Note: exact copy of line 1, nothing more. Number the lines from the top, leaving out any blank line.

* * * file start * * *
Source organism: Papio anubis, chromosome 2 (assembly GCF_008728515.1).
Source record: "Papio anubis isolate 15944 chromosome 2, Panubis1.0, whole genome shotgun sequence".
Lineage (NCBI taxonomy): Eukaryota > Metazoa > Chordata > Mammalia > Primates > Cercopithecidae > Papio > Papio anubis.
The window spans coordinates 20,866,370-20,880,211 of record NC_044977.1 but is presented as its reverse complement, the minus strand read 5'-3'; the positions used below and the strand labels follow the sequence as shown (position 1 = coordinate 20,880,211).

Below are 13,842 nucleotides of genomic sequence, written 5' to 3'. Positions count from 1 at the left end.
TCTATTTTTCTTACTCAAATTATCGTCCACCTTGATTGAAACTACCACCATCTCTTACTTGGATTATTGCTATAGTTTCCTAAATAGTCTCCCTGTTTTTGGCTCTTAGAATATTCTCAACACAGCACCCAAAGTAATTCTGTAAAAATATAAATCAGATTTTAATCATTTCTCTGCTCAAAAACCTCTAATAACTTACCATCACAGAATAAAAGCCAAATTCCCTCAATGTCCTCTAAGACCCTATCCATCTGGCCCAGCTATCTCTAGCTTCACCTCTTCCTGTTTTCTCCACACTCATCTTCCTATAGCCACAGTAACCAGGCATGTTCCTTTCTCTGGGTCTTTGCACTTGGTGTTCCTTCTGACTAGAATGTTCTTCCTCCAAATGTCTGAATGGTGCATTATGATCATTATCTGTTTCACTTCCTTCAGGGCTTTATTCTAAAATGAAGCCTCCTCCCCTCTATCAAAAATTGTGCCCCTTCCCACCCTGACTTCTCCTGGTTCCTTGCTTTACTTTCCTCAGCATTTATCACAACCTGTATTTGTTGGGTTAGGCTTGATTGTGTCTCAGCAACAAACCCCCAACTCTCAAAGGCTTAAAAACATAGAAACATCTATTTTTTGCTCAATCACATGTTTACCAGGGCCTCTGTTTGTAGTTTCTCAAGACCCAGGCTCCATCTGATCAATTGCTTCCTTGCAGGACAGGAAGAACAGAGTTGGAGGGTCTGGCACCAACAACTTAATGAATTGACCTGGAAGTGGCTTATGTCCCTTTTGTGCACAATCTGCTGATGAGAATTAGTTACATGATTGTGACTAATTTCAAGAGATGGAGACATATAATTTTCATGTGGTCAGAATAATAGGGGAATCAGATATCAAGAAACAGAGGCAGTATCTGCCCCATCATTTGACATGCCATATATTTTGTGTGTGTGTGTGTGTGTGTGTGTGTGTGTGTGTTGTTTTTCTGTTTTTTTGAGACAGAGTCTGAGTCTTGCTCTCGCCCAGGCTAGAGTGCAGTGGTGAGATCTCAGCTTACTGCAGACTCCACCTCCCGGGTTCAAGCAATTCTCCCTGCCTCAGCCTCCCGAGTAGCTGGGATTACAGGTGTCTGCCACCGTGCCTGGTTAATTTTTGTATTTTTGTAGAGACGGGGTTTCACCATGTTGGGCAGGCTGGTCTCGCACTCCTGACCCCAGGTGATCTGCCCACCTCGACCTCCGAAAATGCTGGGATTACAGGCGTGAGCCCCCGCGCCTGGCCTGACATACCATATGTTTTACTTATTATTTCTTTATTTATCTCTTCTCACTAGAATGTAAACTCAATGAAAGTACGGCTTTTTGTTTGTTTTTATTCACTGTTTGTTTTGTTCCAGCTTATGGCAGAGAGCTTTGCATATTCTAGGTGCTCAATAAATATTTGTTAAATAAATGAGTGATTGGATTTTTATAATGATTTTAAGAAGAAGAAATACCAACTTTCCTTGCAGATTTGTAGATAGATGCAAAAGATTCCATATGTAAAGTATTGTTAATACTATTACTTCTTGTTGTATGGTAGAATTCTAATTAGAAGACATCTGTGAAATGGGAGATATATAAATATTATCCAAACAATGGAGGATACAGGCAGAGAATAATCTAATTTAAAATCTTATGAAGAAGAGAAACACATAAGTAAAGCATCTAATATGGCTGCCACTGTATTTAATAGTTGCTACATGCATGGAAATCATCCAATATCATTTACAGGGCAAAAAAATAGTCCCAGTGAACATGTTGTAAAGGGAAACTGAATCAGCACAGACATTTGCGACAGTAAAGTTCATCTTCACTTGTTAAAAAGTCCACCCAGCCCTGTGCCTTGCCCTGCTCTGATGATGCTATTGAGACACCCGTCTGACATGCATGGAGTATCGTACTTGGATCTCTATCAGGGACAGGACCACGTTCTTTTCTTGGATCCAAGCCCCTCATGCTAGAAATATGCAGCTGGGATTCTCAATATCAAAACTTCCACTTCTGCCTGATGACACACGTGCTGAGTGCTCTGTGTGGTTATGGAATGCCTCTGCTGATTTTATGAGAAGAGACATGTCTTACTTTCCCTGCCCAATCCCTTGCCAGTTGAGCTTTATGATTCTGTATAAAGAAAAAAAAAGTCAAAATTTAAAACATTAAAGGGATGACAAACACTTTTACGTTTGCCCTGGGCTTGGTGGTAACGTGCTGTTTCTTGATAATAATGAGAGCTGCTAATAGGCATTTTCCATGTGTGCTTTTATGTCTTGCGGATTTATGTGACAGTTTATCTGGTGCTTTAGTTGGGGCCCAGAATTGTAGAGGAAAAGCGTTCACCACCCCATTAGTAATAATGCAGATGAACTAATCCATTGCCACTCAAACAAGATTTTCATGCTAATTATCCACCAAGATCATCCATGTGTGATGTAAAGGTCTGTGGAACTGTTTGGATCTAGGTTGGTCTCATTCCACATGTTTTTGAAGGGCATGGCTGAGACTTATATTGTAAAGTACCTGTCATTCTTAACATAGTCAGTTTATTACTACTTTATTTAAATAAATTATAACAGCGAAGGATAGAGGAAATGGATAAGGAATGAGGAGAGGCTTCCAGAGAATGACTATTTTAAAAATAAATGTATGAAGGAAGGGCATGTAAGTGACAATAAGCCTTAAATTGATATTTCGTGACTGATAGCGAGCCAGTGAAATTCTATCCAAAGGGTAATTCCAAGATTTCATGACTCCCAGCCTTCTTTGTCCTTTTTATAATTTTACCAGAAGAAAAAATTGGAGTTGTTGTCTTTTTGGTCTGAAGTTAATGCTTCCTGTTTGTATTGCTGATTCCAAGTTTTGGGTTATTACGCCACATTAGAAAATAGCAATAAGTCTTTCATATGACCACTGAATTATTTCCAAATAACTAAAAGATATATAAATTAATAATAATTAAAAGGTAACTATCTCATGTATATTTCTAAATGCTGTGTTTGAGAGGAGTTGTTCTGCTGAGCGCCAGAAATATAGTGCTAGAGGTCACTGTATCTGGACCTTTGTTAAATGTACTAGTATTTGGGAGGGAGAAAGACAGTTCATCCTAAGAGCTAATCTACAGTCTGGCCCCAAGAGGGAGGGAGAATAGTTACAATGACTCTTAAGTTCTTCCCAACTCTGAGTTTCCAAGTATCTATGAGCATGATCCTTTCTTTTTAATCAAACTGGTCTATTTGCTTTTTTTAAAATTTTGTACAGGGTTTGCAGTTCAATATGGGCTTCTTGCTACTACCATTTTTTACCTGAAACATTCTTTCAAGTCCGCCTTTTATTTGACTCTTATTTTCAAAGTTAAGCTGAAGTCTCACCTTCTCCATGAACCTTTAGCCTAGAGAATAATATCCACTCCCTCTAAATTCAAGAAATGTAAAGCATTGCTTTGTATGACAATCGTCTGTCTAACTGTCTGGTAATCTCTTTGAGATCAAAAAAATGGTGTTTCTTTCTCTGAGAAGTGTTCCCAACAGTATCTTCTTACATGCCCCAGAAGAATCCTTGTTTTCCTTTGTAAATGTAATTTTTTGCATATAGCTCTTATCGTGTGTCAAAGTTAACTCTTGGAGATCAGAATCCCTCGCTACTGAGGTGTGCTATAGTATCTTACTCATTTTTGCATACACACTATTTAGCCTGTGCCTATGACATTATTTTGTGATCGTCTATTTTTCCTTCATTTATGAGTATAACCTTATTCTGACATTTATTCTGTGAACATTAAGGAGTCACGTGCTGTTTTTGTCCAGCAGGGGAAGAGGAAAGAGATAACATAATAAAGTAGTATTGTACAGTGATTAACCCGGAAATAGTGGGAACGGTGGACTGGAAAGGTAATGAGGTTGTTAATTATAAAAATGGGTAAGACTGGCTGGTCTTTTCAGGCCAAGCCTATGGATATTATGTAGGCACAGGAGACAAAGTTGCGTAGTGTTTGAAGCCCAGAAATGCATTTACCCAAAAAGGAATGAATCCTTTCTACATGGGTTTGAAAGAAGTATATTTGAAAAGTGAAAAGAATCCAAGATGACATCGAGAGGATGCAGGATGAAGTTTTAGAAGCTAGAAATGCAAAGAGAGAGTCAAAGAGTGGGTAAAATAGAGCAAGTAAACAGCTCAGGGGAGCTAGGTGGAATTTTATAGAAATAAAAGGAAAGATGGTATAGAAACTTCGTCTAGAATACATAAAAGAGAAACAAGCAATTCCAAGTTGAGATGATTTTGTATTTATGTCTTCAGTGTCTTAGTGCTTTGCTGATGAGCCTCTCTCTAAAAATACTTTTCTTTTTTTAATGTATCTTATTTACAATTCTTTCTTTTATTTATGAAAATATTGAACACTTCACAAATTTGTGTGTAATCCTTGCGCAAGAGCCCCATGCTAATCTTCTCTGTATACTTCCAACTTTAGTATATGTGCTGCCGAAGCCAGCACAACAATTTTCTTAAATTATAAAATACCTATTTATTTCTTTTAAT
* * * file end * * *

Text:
Source organism: Papio anubis, chromosome 2 (assembly GCF_008728515.1).